Wednesday 1 December 2021
Papua New Guinea must be prepared and ready for Omicron and other emerging variants of COVID-19, says Deputy Controller of the National Pandemic Response Dr Esorom Daoni.
The Omicron, the new variant was first detected in South Africa on 24 November, 2021, but there are still many unknowns about it.
The early signs, are that it may be more transmissible but it is still not known what risks it poses to public health.
“Compared to other variants, Omicron has more than 32 mutations, beta has nine mutations and delta has nine on their spike proteins that help them to bind on the human cells,’’ Dr Daoni said.
“Key information like the transmissibility, infectivity, severity of infections, its ability to re-infect people and its outcomes on fully vaccinated people are still unknown.
“ We have more questions yet to be answered on the effectiveness of current tests, therapeutics and also on vaccines on this new variant.’’
Despite not having much information yet about Omicron, Dr Daoni has cautioned that PNG must be vigilant and prepared and must be on the offensive for the new variant.
“We must be prepared and not panic. We have to be concerned but not to overreact and do what is right to keep the variant out and if it does enter the country, we have to do the right things to mitigate its impact.
“We will to be guided by the risk assessments and the science and public health facts and evidence to guide us on how to act swiftly and appropriately.’’
Dr Daoni assured that the National Control Centre (NCC) team is working with its partners to ensure that the country’s borders are being monitored and that appropriate quarantine and isolation measures will be implemented on people coming into PNG.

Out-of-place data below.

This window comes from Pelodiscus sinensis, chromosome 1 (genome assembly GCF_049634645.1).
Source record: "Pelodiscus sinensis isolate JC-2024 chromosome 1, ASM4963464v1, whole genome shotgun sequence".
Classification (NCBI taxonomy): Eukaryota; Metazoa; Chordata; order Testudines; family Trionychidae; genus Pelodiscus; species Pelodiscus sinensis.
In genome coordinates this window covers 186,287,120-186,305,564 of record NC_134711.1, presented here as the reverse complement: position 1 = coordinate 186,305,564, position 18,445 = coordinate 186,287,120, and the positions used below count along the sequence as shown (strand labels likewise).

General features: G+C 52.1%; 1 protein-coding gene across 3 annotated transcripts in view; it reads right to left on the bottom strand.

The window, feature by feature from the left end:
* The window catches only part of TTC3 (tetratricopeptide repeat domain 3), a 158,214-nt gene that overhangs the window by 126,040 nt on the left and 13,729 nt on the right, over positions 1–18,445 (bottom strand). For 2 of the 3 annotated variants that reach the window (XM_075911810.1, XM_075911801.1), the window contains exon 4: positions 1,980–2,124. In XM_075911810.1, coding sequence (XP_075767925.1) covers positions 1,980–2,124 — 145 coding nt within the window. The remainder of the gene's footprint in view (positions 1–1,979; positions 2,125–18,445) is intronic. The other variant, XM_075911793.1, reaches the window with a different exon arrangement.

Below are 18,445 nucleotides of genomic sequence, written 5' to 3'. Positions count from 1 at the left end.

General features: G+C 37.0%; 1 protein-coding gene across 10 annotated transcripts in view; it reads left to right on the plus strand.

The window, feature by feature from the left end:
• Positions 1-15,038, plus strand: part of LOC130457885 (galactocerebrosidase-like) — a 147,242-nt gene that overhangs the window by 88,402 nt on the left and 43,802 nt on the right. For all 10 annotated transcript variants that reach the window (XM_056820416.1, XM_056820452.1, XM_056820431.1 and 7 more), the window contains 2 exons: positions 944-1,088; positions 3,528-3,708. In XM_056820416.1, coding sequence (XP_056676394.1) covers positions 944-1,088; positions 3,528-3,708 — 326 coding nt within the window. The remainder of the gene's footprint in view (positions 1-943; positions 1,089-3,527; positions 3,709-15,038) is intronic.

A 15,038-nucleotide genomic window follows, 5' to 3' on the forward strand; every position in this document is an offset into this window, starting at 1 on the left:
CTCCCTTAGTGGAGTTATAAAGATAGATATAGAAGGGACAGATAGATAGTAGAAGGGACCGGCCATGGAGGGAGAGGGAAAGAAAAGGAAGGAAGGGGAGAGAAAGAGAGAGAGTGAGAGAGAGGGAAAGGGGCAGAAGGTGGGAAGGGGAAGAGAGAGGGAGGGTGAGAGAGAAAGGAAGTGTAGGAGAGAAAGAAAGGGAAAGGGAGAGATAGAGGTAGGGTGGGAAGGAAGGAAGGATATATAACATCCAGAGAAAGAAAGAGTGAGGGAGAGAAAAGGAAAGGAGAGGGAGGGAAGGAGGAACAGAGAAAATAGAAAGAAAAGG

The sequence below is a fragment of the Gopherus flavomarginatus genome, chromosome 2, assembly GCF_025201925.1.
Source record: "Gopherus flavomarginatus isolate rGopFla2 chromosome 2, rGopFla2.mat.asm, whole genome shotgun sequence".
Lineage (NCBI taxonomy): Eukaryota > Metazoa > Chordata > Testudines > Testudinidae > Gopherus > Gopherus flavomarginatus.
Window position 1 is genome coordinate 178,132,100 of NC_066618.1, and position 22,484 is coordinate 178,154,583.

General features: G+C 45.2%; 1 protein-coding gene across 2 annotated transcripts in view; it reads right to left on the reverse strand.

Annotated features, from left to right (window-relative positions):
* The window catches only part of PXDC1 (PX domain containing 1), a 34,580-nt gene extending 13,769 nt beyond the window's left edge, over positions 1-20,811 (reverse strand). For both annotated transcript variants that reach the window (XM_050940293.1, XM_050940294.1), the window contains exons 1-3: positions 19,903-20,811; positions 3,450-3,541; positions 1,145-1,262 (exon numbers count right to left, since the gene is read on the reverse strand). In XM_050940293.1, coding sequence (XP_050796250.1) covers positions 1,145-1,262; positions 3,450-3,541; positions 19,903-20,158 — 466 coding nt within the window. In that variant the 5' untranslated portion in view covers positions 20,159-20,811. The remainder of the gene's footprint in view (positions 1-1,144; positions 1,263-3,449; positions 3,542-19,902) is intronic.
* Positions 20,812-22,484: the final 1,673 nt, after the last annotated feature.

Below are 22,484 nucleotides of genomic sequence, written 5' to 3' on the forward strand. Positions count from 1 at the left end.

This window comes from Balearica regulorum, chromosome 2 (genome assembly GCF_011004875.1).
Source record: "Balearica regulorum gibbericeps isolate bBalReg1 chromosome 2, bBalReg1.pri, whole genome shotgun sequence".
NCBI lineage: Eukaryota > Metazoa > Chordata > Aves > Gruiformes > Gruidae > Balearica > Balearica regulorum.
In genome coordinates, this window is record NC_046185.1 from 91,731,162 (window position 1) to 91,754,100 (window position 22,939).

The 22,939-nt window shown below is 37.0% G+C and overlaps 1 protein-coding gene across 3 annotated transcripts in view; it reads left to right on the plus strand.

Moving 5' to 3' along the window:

“We will adjust our testing strategies in order to detect cases and we are working with IMR and a private laboratory in Port Moresby in order to undertake whole genomic sequencing (WGS) to detect all the variants including those already identified including alpha, beta, gamma, delta and omicron. PNG must have the whole genome sequencing (WGS) technology and capability in order to support it,’’ he said.
“It’s very essential and it’s a technology that PNG must have. Currently, PNG is sending its positive samples to the Doherty Institute in Melbourne to do the WGS and takes between 3-4 weeks to get the results back.
“ It’s a very slow turnaround time and by the time we get the results it’s very late to even use the information except to include them in our data base.’’
Meanwhile, Dr Daoni has urged all those who are 18 years and above to get themselves vaccinated including all those who have comorbidities and frontline workers.
“It’s a must that we get all these people vaccinated as we are currently unsure how they will fare if the Omicron variant enters the country,’’ he said.
“We must continue to follow and adhere to the Niupla Pasin measures. People must come forward and test if they have symptoms of COVID-19 and most importantly we must get our people vaccinated.
“ We are still dealing with the impacts of the delta variant and must be prepared and ready to deal with the omicron variant if it comes to PNG,” Dr Daoni added.